Water Quality Partnerships, Poweshiek Skipperling, and Dragonflies: this week in environmental news

Local land conservancies, Watershed Council partner up to safeguard water quality (The Livingston Post): Local land conservancies, including the Michigan Nature Association, and the Huron River Watershed Council joined forces in 2014, to help private land owners protect natural areas with the potential to impact water quality. This month, the partnership will hold information sessions throughout the Huron River’s watershed so that land owners can learn about the land protection process and register for free land assessment tools. The Huron River is considered Michigan’s cleanest urban river. It owes this designation both to historic land conservation efforts and to the watershed’s remaining natural areas.

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Reared Poweshiek skipperling. Photo: Erik Runquist/Minnesota Zoo.

Stopping Extinction of a Prairie Butterfly – Poweshiek Skipperling (U.S. Fish & Wildlife Service): The Poweshiek skipperling was listed as endangered in 2014. Prairie loss and degradation led to the initial decline of the species, but causes of the recent sharp decline remain a mystery. It is suspected that several threats may be responsible, such as an unknown disease or parasite, climate change, or use of pesticides. Research has begun in an effort to narrow down the cause or causes of the decline.

Superheroes build homes for bats (Great Lakes Echo): The Organization for Bat Conservation in Bloomfield, Michigan teamed up with Warner Bros. Entertainment Inc. and crew to raise funds and awareness for bat conservation. The set from Batman v. Superman: Dawn of Justice is getting recycled wood to auction off in the form of bat houses. The auction will be held on EBay and the money from the sales will go to the Save the Bat campaign.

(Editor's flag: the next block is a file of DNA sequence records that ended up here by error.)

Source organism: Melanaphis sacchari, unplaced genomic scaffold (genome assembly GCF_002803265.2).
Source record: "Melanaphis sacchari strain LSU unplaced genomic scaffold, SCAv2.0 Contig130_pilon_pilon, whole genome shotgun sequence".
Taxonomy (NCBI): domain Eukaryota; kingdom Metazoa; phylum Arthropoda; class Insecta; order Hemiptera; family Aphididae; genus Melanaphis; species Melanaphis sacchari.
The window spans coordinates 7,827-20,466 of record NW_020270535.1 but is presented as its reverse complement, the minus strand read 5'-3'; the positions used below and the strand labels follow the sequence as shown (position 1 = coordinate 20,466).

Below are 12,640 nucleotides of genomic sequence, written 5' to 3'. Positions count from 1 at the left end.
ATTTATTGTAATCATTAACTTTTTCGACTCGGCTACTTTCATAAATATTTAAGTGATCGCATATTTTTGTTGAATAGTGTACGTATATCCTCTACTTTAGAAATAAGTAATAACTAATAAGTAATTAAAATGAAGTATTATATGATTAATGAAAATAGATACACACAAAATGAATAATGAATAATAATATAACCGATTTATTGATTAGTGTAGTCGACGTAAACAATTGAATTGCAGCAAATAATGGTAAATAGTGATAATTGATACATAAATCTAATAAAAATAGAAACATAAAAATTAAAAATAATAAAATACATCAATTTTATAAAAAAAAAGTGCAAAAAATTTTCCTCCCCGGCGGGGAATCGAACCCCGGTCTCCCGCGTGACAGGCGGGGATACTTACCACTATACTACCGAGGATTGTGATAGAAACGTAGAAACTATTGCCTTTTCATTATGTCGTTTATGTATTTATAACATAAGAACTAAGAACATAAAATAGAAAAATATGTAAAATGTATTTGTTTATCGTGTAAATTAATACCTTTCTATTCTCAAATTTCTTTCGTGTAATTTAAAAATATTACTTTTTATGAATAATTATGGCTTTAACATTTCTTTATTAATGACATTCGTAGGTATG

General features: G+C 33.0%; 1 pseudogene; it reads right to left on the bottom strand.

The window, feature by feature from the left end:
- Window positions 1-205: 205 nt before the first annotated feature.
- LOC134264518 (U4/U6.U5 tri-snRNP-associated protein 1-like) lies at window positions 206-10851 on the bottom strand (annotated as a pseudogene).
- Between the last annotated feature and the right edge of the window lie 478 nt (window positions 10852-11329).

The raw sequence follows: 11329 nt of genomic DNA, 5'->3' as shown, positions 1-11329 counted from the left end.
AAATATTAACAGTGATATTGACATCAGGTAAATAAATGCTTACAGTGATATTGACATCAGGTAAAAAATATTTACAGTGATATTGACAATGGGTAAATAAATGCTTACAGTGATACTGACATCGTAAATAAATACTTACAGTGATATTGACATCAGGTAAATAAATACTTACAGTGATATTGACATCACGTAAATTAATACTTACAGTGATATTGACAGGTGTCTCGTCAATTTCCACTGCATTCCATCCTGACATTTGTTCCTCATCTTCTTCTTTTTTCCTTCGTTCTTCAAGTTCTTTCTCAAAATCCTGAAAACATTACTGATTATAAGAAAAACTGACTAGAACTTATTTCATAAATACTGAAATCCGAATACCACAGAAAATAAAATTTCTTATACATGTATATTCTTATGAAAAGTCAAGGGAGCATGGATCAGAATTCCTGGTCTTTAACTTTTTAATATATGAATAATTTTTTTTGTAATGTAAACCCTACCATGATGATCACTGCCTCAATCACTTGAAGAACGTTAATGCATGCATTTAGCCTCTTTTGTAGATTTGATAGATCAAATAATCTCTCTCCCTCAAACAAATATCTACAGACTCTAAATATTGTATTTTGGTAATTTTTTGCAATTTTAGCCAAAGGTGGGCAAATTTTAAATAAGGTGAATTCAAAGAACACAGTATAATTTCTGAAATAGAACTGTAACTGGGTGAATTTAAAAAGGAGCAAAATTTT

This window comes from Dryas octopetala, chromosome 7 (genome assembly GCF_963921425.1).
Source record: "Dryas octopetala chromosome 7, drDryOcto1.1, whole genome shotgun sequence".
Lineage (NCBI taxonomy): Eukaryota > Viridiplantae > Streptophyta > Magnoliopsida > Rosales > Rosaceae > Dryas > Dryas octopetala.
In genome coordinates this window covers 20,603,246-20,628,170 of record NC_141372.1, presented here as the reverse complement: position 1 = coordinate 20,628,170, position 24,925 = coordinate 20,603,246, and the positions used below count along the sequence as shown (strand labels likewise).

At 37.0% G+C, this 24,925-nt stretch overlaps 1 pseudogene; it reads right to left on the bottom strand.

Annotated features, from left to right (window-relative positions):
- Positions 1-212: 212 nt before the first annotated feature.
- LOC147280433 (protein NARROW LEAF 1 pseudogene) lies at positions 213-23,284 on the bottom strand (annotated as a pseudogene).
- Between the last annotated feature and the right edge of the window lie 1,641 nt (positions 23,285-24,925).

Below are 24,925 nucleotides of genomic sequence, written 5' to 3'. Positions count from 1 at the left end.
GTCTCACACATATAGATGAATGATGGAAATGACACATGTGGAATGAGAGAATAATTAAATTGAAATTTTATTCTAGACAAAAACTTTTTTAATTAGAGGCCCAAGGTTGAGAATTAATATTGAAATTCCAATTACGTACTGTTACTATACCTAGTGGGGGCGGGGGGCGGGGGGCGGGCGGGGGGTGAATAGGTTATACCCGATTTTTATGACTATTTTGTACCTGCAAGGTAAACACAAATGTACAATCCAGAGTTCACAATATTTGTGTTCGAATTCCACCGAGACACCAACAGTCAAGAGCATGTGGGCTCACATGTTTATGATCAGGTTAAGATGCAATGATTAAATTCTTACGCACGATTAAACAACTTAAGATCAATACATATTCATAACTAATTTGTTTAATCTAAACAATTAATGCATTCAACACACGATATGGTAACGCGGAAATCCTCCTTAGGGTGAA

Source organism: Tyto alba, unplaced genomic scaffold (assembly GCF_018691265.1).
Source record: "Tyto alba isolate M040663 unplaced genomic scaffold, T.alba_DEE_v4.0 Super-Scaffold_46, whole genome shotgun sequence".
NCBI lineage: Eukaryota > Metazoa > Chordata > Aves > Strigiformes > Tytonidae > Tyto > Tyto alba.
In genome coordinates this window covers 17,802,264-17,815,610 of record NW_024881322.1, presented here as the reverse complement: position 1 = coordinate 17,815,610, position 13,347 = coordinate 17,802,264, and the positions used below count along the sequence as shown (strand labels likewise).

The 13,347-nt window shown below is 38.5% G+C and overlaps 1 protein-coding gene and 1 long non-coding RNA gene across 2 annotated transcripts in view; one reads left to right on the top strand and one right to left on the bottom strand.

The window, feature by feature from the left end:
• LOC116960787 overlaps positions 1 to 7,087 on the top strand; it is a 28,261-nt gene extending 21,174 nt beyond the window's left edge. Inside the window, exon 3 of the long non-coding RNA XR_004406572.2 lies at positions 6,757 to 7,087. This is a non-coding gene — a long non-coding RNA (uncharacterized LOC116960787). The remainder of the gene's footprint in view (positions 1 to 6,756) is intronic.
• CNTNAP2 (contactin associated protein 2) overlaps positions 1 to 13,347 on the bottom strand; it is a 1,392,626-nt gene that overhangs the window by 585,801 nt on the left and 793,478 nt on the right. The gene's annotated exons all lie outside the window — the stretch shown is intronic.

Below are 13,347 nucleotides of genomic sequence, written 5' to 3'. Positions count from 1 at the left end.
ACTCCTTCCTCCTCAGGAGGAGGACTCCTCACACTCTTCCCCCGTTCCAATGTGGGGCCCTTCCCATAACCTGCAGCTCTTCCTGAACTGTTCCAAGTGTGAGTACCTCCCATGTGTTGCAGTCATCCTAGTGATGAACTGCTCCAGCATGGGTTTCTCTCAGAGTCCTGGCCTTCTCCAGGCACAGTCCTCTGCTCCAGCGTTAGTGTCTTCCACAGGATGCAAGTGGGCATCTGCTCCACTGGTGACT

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This Pantala dragonfly is a male from Japan. Photo: Alpsdake/Wikipedia

Tiny dragonfly species crushes long-distance migration record by riding high-altitude winds (Mother Nature Network): Barely an inch and a half long, the Pantala flavescens dragonfly flies across continents and oceans. Pantala dragonflies are found all over the world. Biologists recently discovered that it’s not just that some Pantala dragonflies migrate long-distance from here to there, but rather that the worldwide Pantala population is one giant gene pool, and individuals from all corners of the world are freely interbreeding. More research will be needed to gather the evidence necessary to fully prove this new hypothesis about travel via high-altitude winds, but the dragonfly’s roughly 4,400-mile migration range puts it well ahead of any other migratory insect.

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